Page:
Government requests for the mass disclosure of every caller who connected to a particular cellphone tower have spiked during the first half of 2017, according to Verizon’s latest transparency report.
Law enforcement seek so-called tower dumps to try to identify a suspect in a crime, compelling tower operators to provide the phone numbers of all devices that connected to a specific tower during a given period of time.
“This tool is being used much frequently by law enforcement,” Verizon said in the report.
Verizon has received approximately 8,870 warrants or court orders for cell tower dumps in the first half of this year — a huge increase over 2013, when the government sought only 3,200 dumps across the whole of that year. In 2016, the total figure was 14,630.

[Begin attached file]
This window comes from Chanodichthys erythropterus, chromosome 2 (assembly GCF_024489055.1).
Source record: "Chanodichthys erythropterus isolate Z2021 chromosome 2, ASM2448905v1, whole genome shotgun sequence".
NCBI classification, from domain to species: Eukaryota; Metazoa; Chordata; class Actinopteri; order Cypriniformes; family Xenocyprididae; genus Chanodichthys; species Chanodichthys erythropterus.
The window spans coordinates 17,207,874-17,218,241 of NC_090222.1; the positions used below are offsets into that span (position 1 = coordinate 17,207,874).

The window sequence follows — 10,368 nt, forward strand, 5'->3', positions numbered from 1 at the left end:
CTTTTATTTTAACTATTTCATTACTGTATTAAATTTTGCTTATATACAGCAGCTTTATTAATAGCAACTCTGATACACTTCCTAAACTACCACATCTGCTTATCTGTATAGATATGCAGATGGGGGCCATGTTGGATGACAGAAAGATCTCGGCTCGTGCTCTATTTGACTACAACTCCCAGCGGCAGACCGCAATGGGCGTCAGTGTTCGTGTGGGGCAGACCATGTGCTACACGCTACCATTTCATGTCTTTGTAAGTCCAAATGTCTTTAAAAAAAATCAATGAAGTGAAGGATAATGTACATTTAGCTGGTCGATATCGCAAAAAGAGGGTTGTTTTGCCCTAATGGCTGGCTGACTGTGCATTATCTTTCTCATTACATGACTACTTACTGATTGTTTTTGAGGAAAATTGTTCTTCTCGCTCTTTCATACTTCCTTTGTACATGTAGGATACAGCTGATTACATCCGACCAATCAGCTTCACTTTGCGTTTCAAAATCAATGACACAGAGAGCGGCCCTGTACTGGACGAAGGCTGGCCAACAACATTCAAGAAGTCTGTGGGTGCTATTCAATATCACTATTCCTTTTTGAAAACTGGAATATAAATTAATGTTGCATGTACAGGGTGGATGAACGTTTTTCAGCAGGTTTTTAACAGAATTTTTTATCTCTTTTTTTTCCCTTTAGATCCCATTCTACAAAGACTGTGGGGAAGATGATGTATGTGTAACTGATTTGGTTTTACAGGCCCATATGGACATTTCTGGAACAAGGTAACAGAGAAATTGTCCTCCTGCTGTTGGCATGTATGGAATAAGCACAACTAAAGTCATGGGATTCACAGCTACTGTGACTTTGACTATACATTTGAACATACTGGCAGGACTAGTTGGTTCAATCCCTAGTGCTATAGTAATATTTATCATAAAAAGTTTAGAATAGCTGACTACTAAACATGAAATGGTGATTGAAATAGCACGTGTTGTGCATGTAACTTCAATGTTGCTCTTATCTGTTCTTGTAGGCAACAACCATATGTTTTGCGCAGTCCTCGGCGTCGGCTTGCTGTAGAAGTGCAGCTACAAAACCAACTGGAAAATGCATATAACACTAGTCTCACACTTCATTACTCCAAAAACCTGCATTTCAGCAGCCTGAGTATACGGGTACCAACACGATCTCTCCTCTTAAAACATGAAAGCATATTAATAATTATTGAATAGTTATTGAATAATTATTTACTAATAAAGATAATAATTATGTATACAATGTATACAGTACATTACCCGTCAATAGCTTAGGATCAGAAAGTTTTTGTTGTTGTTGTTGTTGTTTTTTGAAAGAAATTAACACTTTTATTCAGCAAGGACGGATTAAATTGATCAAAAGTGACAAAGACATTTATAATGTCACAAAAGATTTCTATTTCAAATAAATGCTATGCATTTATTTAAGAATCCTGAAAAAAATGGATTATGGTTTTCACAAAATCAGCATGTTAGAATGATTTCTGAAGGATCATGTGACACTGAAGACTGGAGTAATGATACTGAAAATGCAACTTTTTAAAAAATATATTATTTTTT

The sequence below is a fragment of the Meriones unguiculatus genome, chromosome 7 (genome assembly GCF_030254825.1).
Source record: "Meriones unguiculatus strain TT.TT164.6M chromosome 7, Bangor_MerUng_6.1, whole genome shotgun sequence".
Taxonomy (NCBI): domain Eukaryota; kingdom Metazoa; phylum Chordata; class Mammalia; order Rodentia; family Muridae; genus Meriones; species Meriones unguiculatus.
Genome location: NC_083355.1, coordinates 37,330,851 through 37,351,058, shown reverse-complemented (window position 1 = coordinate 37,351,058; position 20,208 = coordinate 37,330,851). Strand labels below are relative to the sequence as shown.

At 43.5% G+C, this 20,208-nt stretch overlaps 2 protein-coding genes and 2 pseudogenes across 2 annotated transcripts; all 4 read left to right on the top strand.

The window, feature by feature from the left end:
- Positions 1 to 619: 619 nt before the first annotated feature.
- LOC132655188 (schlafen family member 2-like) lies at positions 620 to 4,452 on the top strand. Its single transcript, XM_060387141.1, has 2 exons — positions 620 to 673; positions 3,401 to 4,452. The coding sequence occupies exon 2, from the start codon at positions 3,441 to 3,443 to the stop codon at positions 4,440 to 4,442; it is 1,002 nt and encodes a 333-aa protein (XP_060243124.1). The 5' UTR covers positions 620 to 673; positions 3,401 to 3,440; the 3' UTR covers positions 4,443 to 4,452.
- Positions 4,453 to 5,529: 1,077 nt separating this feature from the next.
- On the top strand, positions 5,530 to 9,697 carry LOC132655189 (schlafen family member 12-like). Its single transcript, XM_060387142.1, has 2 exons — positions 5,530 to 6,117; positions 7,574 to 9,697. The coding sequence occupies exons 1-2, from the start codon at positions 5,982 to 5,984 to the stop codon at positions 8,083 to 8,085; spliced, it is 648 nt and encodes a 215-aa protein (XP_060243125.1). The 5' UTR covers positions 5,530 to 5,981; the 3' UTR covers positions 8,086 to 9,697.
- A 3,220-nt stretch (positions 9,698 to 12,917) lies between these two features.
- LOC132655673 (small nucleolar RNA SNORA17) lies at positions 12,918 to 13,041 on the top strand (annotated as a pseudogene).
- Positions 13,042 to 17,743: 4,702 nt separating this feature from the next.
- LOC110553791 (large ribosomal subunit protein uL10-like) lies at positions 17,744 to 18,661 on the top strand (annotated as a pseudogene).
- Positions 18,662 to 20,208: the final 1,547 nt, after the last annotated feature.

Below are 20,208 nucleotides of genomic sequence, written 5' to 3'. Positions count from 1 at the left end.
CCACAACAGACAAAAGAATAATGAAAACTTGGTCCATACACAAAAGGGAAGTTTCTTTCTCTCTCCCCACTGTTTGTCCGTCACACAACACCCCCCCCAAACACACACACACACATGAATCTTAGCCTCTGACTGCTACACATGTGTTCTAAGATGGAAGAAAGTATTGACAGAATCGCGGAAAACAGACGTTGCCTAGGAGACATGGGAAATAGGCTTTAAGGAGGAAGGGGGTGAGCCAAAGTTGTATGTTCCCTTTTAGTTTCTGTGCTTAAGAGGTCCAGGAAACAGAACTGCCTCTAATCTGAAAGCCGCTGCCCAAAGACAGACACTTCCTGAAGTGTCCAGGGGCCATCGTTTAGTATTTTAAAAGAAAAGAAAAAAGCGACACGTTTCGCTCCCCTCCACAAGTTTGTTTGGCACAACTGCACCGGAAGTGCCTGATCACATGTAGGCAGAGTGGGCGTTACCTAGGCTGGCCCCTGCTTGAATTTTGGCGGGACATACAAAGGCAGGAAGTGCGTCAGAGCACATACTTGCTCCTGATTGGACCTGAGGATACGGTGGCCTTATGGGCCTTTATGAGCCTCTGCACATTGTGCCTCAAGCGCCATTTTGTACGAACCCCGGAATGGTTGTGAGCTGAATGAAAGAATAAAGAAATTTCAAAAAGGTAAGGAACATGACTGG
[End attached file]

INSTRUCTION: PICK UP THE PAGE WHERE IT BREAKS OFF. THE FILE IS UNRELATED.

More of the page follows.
Law enforcement demands for customer data totaled at 138,773 for the first half of the year — relatively steady with six-month segments over the past two years. Verizon rejected around 3 percent of requests, granting around 68,000 subpoenas, 700 wiretap demands and about 4,000 “trap and trace” orders that let investigators see what phone numbers are calling a target in real time.
The company said it hands over the content of customers’ communications “relatively infrequently” — only when the government has obtained a warrant establishing probable cause. Verizon received 4,436 warrants for stored content during the first half of 2017, according to the report.
The number of national security letters received by the company — secret warrant-like requests for information made by the FBI in national security matters — appears to have held relatively steady.
Companies are permitted by federal law to disclose the number of NSLs they receive in bands of 500; Verizon for the past four six-month periods has received between one or zero and 500 NSLs.